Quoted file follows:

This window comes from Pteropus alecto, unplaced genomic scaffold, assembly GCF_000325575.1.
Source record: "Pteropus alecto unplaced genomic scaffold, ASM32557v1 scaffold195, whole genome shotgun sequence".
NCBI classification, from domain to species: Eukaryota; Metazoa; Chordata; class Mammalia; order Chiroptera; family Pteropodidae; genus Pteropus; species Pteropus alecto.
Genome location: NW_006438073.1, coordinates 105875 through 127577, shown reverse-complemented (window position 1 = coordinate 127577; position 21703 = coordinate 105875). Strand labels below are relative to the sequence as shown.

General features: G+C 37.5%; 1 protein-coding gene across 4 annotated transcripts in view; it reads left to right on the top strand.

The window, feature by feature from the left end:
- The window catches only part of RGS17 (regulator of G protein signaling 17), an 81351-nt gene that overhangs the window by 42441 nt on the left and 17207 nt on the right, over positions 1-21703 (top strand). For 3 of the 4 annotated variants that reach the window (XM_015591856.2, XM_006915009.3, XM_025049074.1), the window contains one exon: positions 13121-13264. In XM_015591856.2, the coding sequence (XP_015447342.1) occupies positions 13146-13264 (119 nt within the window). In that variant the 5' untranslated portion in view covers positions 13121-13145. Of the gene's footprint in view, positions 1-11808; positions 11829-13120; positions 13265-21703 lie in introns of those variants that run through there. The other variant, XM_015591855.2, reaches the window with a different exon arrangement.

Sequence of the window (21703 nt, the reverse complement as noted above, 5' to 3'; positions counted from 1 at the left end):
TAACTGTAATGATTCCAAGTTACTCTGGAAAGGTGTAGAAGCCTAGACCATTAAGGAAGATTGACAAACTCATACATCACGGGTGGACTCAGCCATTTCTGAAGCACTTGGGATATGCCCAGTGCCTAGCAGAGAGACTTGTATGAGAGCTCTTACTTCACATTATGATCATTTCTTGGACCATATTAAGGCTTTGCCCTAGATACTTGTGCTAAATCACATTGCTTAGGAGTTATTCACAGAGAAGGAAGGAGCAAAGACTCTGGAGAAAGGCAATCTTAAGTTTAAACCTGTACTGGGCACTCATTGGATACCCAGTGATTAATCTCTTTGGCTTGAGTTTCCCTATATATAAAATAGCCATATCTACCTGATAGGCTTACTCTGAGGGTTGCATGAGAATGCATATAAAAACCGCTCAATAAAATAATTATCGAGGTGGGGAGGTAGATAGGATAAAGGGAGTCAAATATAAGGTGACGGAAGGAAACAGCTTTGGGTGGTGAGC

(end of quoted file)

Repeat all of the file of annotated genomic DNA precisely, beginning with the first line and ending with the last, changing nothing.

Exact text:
This window comes from Pteropus alecto, unplaced genomic scaffold, assembly GCF_000325575.1.
Source record: "Pteropus alecto unplaced genomic scaffold, ASM32557v1 scaffold195, whole genome shotgun sequence".
NCBI classification, from domain to species: Eukaryota; Metazoa; Chordata; class Mammalia; order Chiroptera; family Pteropodidae; genus Pteropus; species Pteropus alecto.
Genome location: NW_006438073.1, coordinates 105875 through 127577, shown reverse-complemented (window position 1 = coordinate 127577; position 21703 = coordinate 105875). Strand labels below are relative to the sequence as shown.

General features: G+C 37.5%; 1 protein-coding gene across 4 annotated transcripts in view; it reads left to right on the top strand.

The window, feature by feature from the left end:
- The window catches only part of RGS17 (regulator of G protein signaling 17), an 81351-nt gene that overhangs the window by 42441 nt on the left and 17207 nt on the right, over positions 1-21703 (top strand). For 3 of the 4 annotated variants that reach the window (XM_015591856.2, XM_006915009.3, XM_025049074.1), the window contains one exon: positions 13121-13264. In XM_015591856.2, the coding sequence (XP_015447342.1) occupies positions 13146-13264 (119 nt within the window). In that variant the 5' untranslated portion in view covers positions 13121-13145. Of the gene's footprint in view, positions 1-11808; positions 11829-13120; positions 13265-21703 lie in introns of those variants that run through there. The other variant, XM_015591855.2, reaches the window with a different exon arrangement.

Sequence of the window (21703 nt, the reverse complement as noted above, 5' to 3'; positions counted from 1 at the left end):
TAACTGTAATGATTCCAAGTTACTCTGGAAAGGTGTAGAAGCCTAGACCATTAAGGAAGATTGACAAACTCATACATCACGGGTGGACTCAGCCATTTCTGAAGCACTTGGGATATGCCCAGTGCCTAGCAGAGAGACTTGTATGAGAGCTCTTACTTCACATTATGATCATTTCTTGGACCATATTAAGGCTTTGCCCTAGATACTTGTGCTAAATCACATTGCTTAGGAGTTATTCACAGAGAAGGAAGGAGCAAAGACTCTGGAGAAAGGCAATCTTAAGTTTAAACCTGTACTGGGCACTCATTGGATACCCAGTGATTAATCTCTTTGGCTTGAGTTTCCCTATATATAAAATAGCCATATCTACCTGATAGGCTTACTCTGAGGGTTGCATGAGAATGCATATAAAAACCGCTCAATAAAATAATTATCGAGGTGGGGAGGTAGATAGGATAAAGGGAGTCAAATATAAGGTGACGGAAGGAAACAGCTTTGGGTGGTGAGC